More granular detail can be built up over time such as what day of the week, and time of the day messages should be sent to particular segmented audiences for the optimal response.

Spread marketing messages out for a while too, and then hone in on specific days of the week, and times of the day, according to the audience being targeted. It’s considerably more effective to target the right audience at the right time than continuously sending general messages all day.

Related: POPI Proof Your Direct Marketing

The importance of A/B testing to help hone the message to your audience also cannot be underestimated. By testing two or more variants, and listening to the feedback received, marketers have a basis from which to optimise their campaigns.

Further benefits

As for databases, is bigger still better? Yes, but only as a starting point for the data to be further segmented and refined, empowering marketers to more accurately define their audiences.

All this may sound like a great deal of work, but the benefit of doing so isn’t just to build an audience. It will also help marketers deal with the increased pressure from the Protection of Personal Information (PoPI) act to ensure they aren’t spamming their audience.

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Direct & Email Marketing

Honour The Opt-out

Gareth Mountain from Olico, explains how PoPI will effect companies undertaking any form of direct marketing, and why it’s important to honour the consumers’ right to opt out of the marketing process.

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It’s in a companies’ own best interests to toe the line when it comes to direct marketing best practices. It boils down to the fact that ethically it is the right thing to do, and that they should not wait for the implementation (and subsequent fines) of the Protection of Personal Information (PoPI) act to kick in to respect the consumer.

1. Electronic comms and outbound calling

The most notable point to understand when it comes to electronic channels of communication (email, SMS, Automatic Voice Messaging), is that companies will need explicit opt-in permission to contact the consumer. Here it is not about having the legal right to market to them as the Electronic Communications Act currently specifies, but rather being able to prove that they specifically gave permission for your communication.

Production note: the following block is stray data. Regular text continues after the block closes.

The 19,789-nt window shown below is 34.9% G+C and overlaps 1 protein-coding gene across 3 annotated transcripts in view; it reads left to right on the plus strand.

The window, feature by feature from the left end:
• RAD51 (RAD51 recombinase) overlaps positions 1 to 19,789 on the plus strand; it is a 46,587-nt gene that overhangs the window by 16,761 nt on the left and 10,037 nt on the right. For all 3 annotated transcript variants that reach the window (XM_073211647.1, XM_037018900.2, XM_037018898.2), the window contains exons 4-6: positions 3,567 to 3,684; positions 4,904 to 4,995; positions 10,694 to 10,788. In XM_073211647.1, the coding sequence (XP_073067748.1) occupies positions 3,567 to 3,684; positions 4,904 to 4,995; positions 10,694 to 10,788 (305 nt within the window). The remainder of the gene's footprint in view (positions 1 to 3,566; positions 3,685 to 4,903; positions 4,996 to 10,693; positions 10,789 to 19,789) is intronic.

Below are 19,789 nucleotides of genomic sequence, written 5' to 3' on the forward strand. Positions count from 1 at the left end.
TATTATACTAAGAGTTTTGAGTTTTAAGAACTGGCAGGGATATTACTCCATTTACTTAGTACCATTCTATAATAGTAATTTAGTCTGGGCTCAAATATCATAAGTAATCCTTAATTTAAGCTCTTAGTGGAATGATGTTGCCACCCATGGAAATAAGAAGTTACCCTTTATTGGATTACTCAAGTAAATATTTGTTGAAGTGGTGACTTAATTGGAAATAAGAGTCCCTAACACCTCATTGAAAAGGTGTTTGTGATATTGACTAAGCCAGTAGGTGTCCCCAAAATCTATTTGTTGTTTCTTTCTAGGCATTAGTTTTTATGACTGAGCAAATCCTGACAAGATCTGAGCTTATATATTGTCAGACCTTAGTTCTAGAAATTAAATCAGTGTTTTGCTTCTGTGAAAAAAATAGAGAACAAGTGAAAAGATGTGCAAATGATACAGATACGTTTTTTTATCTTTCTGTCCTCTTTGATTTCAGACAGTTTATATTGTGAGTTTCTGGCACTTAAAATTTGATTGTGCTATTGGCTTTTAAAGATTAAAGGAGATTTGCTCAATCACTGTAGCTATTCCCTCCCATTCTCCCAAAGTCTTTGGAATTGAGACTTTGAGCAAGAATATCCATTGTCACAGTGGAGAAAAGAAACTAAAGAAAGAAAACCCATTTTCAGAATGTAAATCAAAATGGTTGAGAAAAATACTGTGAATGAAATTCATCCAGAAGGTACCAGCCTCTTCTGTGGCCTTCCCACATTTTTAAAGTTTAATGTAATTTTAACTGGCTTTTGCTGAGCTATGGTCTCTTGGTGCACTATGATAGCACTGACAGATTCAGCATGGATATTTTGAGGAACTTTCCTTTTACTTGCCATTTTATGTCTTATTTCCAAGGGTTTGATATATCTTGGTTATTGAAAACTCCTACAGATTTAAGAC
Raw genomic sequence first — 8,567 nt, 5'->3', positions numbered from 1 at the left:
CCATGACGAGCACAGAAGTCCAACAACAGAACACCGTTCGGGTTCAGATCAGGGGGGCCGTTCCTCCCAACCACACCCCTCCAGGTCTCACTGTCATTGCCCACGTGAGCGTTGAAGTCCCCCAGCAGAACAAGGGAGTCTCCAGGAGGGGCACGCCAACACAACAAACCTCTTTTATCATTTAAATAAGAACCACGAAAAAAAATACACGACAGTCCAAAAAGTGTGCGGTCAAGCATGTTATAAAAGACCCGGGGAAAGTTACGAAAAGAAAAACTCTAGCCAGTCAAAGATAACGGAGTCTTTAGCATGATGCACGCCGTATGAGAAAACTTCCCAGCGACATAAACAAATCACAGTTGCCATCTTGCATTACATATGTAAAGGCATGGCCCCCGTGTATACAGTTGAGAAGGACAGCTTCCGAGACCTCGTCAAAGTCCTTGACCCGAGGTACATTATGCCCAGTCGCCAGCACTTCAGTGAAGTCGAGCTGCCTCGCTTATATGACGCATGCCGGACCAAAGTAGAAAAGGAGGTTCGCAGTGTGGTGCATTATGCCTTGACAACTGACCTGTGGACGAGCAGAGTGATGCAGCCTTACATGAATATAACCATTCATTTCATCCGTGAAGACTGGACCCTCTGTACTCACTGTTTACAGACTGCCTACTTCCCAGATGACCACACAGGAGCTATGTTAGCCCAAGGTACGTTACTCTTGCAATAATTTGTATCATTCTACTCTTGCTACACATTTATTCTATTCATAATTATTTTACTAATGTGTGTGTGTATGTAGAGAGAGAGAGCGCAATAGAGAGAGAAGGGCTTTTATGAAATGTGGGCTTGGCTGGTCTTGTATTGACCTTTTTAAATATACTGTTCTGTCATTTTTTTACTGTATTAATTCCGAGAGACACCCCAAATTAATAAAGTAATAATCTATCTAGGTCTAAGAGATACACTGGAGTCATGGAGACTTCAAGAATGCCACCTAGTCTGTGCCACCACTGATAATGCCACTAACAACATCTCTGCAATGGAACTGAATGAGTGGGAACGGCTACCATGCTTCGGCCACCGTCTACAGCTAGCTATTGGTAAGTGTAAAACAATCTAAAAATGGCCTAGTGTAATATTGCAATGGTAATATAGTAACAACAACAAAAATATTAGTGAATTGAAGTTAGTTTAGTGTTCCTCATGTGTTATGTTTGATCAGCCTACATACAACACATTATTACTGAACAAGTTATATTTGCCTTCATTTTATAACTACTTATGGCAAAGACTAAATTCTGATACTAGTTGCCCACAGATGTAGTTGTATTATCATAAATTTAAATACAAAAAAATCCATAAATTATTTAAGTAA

Related: Direct Marketing: Go Where Your Customers Are

This is set to bring about an overall decline in electronic marketing, and securing that valuable opt-in permission is going to be crucial. Yes, some companies will certainly struggle, but by providing relevant, ethical, targeted deals to your consumer database, there’s no reason for them to opt-out, especially if your offers are beneficial.

When it comes to outbound calling, PoPI permits one marketing call to a person, even if they have not opted in. During this call, operators can attempt to get them to opt-in for future marketing (both electronic and voice). While this might protect jobs in the South African call centre industry, it could   result in locals receiving more intrusive calls, while less intrusive email and SMS marketing declines.

2. Respect the No

One thing to keep in mind during all marketing communication, is to respect the public’s requests. If a person asks to be removed from your electronic marketing or direct calls, make 100% sure to comply and ensure their number/email does not slip through the cracks to the next campaigns.

On a national level the Direct Marketing Association of SA (DMASA) has established a National Opt Out Database to adhere to. Paid-up members of the DMASA have access to this database as well as the process involved in making sure that their own database corresponds to the DMASA no contact list. This is through a process called “Deduping” and ensures companies do not accidentally market to anyone on this national do-not-call database. DMASA members also need to adhere to the code of conduct which regulates behaviour in the industry.

3. The responsibility of the company

When it comes to a company-wide level, it is best to automate the opt-out process so that human error is taken out of the equation. Keep a record of the opt-outs and inform the consumer that they have indeed been taken off the database.

Related: POPI Proof Your Direct Marketing

One grey area where we believe companies might try and bend the rules, would be to opt-out the consumer on a product-level, meaning that although they have said no for marketing on one brand or product, the company will continue with marketing other products in the stable. It is unlikely, however, that a consumer will decline receiving marketing for one product, and still want communication for another. Rather take them off the database completely.

The reasons why companies must honour opt-outs are numerous, with the fact that the PoPI Act allows for fines of up to R10 million or jail time for violation perhaps standing out as the most prominent. But with the ethical behaviour of companies under the spotlight locally, the moral responsibility of respecting the consumer should not be ignored.